Luxury EV Makes French Debut: GM Re-enters France with Cadillac Lyriq

Imagine cruising the streets of Paris in a vehicle that whispers luxury at every turn yet speaks volumes about your environmental consciousness. That’s the allure of GM’s new venture in Europe, its return to the continent with a fully electric Cadillac Lyriq that marks a revolution in how vehicles are sold.

On Monday, the American automaker introduced its newest iteration of the electric SUV in France, marking an expansion of its presence in the European market since its return last year. This move serves as a test to determine whether the exclusive use of online sales will appeal to affluent car buyers. GM is disrupting conventional automotive sales models with the Lyriq, providing customers in Switzerland and France with the option to customize and buy their electric vehicles through online channels.

It’s a bold move that shows a firm commitment to Europe, where affluent drivers are among the fastest-growing consumers of EVs, and it also puts Cadillac squarely in the luxury EV segment, which is experiencing rapid growth and heightened competition. A successful launch of the Lyriq in Europe would signal that GM’s new strategy to focus on EVs for all of its brands has legs, and it could serve as a blueprint for other automakers looking to tap this growing market.

GM’s European chief, Jaclyn McQuaid, said on Monday that the new LYRIQ — manufactured in Spring Hill, Tennessee, and Shanghai — is a “significant first step” toward building an all-electric Cadillac lineup. She added that the company will build additional models based on the same architecture, including a full-size SUV. But the Lyriq faces an uphill battle, as Tesla’s Model Y is Europe’s best-selling EV and starts at $51,000 in Switzerland.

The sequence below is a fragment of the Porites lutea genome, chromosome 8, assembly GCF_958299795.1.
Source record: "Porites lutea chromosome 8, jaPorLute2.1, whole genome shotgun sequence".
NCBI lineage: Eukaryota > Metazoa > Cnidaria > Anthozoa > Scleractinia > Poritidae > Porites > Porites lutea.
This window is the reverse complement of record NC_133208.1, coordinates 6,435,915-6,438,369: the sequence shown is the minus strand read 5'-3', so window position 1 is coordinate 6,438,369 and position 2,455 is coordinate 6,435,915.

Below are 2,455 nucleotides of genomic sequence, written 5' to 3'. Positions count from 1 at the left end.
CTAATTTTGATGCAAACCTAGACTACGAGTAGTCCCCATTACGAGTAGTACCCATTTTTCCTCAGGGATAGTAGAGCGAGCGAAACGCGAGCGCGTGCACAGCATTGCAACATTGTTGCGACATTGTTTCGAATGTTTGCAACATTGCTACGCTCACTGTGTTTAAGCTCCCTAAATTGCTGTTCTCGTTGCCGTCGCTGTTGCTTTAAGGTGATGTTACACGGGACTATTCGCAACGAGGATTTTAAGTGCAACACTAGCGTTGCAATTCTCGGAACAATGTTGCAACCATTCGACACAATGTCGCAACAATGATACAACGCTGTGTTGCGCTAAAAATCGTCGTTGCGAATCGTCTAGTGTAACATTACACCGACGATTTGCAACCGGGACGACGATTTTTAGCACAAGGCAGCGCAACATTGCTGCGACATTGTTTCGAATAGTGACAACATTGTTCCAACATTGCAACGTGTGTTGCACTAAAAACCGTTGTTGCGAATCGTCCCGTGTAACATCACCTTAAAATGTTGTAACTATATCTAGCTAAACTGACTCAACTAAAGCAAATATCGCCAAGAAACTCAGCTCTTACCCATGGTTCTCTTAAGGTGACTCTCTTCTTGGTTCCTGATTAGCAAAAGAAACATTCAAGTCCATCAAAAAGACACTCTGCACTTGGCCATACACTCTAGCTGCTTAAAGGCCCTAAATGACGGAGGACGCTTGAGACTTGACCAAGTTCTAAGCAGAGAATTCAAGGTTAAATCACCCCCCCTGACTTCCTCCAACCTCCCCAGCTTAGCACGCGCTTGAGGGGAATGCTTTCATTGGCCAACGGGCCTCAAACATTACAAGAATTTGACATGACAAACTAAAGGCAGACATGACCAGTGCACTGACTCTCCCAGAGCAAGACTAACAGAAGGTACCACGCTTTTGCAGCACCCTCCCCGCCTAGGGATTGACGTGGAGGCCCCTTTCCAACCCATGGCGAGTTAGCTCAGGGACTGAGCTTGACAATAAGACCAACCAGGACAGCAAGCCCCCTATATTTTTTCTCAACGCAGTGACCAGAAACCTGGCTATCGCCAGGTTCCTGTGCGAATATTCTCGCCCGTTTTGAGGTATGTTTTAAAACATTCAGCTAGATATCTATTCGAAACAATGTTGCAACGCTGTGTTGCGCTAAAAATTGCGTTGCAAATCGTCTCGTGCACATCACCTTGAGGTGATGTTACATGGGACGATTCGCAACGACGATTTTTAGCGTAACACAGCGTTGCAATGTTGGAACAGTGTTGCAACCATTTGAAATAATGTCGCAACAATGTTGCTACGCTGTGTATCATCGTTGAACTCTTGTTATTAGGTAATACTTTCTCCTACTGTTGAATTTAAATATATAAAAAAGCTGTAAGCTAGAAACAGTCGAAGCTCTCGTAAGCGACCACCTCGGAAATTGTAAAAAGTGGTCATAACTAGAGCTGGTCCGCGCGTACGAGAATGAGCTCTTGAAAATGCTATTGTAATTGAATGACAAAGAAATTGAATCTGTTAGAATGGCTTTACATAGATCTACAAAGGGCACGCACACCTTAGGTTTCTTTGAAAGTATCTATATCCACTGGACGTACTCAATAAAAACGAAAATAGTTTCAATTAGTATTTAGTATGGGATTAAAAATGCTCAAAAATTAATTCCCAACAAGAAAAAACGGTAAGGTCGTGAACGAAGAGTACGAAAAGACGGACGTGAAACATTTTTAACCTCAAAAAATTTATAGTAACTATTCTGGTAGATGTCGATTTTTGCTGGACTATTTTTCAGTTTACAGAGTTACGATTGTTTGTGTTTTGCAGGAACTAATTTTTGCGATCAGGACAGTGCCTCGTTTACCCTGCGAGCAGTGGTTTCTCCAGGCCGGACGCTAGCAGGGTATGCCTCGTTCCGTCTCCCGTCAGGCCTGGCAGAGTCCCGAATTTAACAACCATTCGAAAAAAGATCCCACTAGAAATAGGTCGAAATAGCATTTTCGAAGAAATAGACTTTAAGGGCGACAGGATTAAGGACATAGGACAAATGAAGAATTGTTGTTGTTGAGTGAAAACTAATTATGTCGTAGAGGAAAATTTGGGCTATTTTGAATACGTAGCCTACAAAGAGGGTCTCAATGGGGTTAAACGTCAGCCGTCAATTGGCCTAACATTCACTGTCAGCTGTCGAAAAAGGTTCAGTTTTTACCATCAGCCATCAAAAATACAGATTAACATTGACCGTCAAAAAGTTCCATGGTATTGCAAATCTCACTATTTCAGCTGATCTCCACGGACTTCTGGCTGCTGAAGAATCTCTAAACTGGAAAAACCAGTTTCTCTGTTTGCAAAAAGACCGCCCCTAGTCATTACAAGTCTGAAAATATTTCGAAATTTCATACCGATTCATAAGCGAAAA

Pricing for the LYRIQ has yet to be announced. Still, it’s expected to start below the $61,000 starting price of the Model Y. With a claimed battery capacity of 100-kilowatt hours; the Lyriq should be able to travel more than 300 miles between charges. The battery is integrated into the vehicle’s chassis, which allows for a lower center of gravity and enhances stiffness and crash performance, Marty Hogan, the car’s executive chief engineer, told Wards.

One of the features that might help the LYRIQ stand out is its 19-speaker AKG studio reference sound system, which GM says can be used to play music in the vehicle or remotely control it while it’s parked. Another feature is supervised remote parking, which lets owners park their EVs by themselves from inside or outside the vehicle, even if the car is in motion.

GM hasn’t specified which other models it plans to bring to Europe, but sources have told Wards that the company might offer its Chevrolet Equinox EV and Blazer EV, as well as the Bolt EV and the Chevy Silverado and GMC Hummer EV pickup trucks. However, the full-size trucks would be limited to a niche market as they’re classed as heavy goods vehicles in Europe. A Cadillac Celestiq ultra-luxury sedan is another possibility, although it’s not scheduled for sale in the United States until 2023.

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